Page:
by Therese Anne Fowler
Alva Smith, her southern family destitute after the Civil War, married into one of America’s great Gilded Age dynasties: the newly wealthy but socially shunned Vanderbilts. Ignored by New York’s old-money circles and determined to win respect, she designed and built nine mansions, hosted grand balls, and arranged for her daughter to marry a duke. But Alva also defied convention for women of her time, asserting power within her marriage and becoming a leader in the women’s suffrage movement.
In A Well-Behaved Woman, with a nod to Jane Austen and Edith Wharton, Therese Anne Fowler paints a glittering world of enormous wealth contrasted against desperate poverty, of social ambition and social scorn, of friendship and betrayal, and an unforgettable story of a remarkable woman. Meet Alva Smith Vanderbilt Belmont, living proof that history is made by those who know the rules—and how to break them. Keep reading for an excerpt of A Well-Behaved Woman.
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Alva decided to attend a meeting of the Society for the Betterment of Working Children, which Armide had joined not long before. The group met once each month at the home of its president. Miss Annalisa Beekman was a young Knickerbocker lady whose pale eyes and pale hair and pale skin made her vulnerable to disappearance if she stood too near draperies or wallpaper of similar tones. Alva joined her and some ten other young ladies in the Beekman drawing room, which looked out onto Tenth Street. Among those ten: Lydia Roosevelt, who upon seeing Alva assessed her figure and said, “Well, Mrs. Vanderbilt, who would have expected you here?”
“This is a cause I support heartily. When my sister told me of the meeting, I didn’t wish to miss it.”
“How good of you. Do accept my condolences on the loss of your husband’s grandfather. Who knew he was so well off? It does, of course, enable you to be charitable—which is only to our benefit.”
“Rather, to the benefit of the children, you mean,” Alva said.
“Of course. And you will recall that I have been engaged with charitable
efforts for years.”
Miss Beekman said, “Ladies, shall we come to order?”
“Do forgive me for being late,” called Armide as she hurried into the room. Behind her was a young lady Alva didn’t recognize. Armide ushered the lady in with her.
“Allow me to introduce Miss Mabel Crane. She’s newly arrived from San Francisco, California, and is eager to involve herself with good endeavors.”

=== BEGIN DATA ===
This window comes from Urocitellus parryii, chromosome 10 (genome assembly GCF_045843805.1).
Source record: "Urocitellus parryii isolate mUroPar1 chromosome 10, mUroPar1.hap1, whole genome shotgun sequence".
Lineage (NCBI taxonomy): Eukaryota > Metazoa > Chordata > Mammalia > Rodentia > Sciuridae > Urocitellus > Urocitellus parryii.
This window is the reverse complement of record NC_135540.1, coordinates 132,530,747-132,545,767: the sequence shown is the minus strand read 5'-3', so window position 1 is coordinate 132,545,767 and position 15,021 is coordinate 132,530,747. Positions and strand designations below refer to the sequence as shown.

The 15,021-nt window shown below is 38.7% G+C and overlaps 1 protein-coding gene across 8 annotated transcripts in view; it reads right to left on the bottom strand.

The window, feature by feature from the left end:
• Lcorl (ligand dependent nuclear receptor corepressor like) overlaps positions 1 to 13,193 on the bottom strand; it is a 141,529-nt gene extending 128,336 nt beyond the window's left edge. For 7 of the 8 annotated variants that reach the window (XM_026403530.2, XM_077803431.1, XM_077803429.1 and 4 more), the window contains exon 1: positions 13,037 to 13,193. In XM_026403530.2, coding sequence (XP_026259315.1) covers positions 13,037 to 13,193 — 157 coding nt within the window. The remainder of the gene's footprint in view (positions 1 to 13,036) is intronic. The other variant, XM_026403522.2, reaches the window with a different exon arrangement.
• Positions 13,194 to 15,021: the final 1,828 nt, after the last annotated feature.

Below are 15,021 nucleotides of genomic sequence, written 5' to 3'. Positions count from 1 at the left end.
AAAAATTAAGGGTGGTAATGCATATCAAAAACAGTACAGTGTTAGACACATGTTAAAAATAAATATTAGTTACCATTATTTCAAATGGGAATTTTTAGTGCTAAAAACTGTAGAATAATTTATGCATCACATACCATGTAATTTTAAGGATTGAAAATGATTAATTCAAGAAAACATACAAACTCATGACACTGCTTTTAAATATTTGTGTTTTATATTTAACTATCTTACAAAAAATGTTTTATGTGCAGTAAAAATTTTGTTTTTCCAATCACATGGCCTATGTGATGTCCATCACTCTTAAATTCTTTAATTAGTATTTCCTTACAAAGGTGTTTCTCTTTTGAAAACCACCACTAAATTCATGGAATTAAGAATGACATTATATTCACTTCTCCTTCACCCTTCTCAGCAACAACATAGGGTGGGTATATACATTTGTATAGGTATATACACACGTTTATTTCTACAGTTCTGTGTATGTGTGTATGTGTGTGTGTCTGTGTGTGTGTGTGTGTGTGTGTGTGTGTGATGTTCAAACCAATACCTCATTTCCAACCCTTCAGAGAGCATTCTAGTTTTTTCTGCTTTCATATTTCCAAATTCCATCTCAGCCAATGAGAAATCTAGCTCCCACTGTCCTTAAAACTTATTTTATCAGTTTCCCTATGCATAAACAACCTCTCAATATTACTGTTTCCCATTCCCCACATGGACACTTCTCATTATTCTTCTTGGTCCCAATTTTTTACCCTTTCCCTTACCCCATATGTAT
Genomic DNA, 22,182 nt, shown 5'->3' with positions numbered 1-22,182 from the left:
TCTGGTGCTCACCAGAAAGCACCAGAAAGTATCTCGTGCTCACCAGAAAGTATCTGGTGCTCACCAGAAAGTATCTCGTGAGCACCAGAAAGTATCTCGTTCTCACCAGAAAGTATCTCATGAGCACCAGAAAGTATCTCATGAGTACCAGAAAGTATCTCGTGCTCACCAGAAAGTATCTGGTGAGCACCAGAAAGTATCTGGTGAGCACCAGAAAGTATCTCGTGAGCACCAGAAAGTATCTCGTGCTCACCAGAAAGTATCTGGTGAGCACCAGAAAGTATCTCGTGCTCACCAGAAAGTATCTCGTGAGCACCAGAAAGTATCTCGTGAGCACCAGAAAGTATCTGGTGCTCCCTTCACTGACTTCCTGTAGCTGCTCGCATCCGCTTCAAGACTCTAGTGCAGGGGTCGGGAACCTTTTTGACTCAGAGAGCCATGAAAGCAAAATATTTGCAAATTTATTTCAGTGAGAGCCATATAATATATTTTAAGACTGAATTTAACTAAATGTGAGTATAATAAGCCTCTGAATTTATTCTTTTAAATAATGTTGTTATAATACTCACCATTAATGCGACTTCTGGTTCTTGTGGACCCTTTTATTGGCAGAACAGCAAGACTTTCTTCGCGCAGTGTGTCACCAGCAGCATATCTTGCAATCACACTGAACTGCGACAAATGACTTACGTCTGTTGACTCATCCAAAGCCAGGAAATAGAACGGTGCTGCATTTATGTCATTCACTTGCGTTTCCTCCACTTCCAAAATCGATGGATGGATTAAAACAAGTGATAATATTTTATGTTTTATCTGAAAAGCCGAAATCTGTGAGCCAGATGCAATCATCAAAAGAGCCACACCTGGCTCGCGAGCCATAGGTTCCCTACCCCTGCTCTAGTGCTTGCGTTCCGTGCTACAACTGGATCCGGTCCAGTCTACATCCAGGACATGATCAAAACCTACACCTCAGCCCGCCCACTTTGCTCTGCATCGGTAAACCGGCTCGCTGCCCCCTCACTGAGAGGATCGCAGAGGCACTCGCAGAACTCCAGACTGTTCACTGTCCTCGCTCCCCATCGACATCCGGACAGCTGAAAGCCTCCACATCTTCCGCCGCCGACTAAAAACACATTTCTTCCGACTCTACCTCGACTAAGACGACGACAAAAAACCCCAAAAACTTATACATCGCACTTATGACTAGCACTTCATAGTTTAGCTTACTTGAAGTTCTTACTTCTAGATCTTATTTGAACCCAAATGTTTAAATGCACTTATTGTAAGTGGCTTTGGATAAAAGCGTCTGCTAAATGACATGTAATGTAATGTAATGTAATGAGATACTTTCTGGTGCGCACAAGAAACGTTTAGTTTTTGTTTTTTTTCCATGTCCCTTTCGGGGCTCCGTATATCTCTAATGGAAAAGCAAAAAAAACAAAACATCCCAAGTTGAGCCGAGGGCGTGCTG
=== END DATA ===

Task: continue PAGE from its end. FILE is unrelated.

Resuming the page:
The others gave polite smiles. Miss Beekman said, “California, you say? My, that’s far from here.”
“It was a really long journey,” said Miss Crane. She was a handsome girl, and well dressed. There was, however, no question that she was different. Her skin tone was more golden, her cheeks freckled, her hairstyle less formal than anyone else’s here. She was dressed as well as any of them, though, suggesting to Alva that she came from money but that the money was new.
“And will you be in our city for a while?” asked Miss Roosevelt.
“Oh, yes, I live here. My father got a house on Park Avenue near Fortieth—which I guess is a good part of town?”
“Many new residents are buying there,” Miss Roosevelt said. “Most of us live here in this area of town, where New York’s first families settled.”
Alva said, “Thank you, Miss Roosevelt. We all needed that history lesson.”
Armide and Miss Crane found seats, and Miss Beekman, appearing flustered, said, “I was about to bring us to order, so I’ll proceed.”
“Yes, do,” said Alva. “I know we are all eager to get to the business of this event.”
Miss Beekman laid out the agenda for the meeting, the first item being the secretary’s report on what they’d done at the previous month’s meeting, followed by another report of the activities they had accomplished on behalf of the society in the intervening weeks as well as in recent months. Alva listened with diminishing attentiveness; her back was aching, and the baby kept kicking her beneath her left ribs, and these reports were interminably boring.